In this industry, more than most, we need people who are willing to recognise their own vulnerability. We need workers who understand the limits and fragility of their own body. And yet we strongly encourage the man who wants to be a ?real man? to work here. We recruit the same breed and promote those who fit the same mould. And we fail to question the hyper-masculine behaviours they exhibit.

In a place where there are so many men competing to be masculine, any request for assistance to lift an object will be seen as a sign of weakness. Any request for a new pair of gloves before commencing a job will open up the worker to ridicule.

Company policies tell every worker that safety must come before production. But any request to stop work because of a concern for safety is taken as evidence that this man is less of a ?real man? than those around him. The man who cannot or who will not carry a heavy weight is a ?pussy?. The man who puts his hands to his ears to muffle the sound is a ?softie?.

Peer pressure ensures safety is only for ?sissies?, whereas a ?real man? takes risks and gets the job done. So we often hear barbs like ?Toughen up, princess? and ?Don?t be such a faggot?.

The impact of all this on new employees, and the few women who manage to make it into the field, is equally strong. Eager to fit in, they too must quickly adopt hyper-masculine mannerisms and language to mimic those who currently dominate the space. Some will start to use the same language and verbalise the same ideas.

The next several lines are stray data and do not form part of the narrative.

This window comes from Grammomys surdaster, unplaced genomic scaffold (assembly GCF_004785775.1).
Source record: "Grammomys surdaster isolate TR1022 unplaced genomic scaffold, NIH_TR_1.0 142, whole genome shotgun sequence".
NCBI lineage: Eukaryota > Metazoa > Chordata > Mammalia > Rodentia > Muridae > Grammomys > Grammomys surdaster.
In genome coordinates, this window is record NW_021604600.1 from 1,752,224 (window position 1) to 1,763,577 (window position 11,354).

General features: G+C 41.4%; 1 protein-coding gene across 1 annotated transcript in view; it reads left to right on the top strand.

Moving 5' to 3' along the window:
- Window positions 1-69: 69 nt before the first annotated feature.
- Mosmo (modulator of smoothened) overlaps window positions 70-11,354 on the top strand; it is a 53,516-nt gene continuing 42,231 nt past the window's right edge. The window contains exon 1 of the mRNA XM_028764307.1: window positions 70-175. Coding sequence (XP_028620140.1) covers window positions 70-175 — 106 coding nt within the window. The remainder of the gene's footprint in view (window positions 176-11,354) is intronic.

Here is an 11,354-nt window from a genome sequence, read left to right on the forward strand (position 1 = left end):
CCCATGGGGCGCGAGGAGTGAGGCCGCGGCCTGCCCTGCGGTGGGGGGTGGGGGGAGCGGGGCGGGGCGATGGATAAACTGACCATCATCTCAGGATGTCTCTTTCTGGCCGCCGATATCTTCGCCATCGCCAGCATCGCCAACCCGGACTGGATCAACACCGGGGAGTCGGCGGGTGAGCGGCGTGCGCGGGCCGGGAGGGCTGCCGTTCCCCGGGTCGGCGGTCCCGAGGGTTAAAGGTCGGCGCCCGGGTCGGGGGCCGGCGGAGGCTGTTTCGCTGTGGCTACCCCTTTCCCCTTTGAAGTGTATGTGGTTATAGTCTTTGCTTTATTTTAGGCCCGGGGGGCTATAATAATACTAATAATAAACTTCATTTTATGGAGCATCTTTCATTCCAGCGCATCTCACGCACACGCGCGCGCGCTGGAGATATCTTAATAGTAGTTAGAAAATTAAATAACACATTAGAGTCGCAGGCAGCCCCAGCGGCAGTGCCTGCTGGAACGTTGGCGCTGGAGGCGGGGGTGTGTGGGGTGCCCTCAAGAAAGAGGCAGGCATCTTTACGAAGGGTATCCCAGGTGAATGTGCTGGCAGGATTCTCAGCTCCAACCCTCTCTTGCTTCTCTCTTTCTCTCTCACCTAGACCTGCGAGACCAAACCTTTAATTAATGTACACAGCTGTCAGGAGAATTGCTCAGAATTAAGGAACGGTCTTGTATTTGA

Others will become passively involved by refusing to say anything in response. They may even find that they have no voice with which to defend themselves and will leave, thereby perpetuating the hyper-masculine man?s belief that you have to be tough to survive in this industry.

In social contexts where hyper-masculinity is recognised as a problem, we are starting to see the development and delivery of targeted solutions. In road safety, for example, we now have advertisements aimed at young men specifically, using images and language that resonate with them. In sport, and particularly those sports where we see a continuing disrespect for women, peer-mentoring programmes are being used to change how groups of men challenge and support each other?s behaviours.

In the mining industry, however, we have generalised training programmes that only seek to develop a greater self-awareness and safety consciousness. We have not yet seen any attempt to address how otherwise socially accepted masculine behaviours are actually putting people at risk.

Discussions on gender in the mining industry to date have been limited to under-representation of women in the overall workforce and the so-called glass ceiling they hit when there. We have assumed, wrongly, that safety has nothing to do with gender ? yet it is mostly men who are getting hurt.

Dr Dean Laplonge is the founding director of Factive, a Perth-based communications consultancy.

This article is reprinted from MineSafe 19(1), with the kind permission
of Resources Safety, WA Department of Mines and Petroleum, and Dr Dean Laplonge, Factive.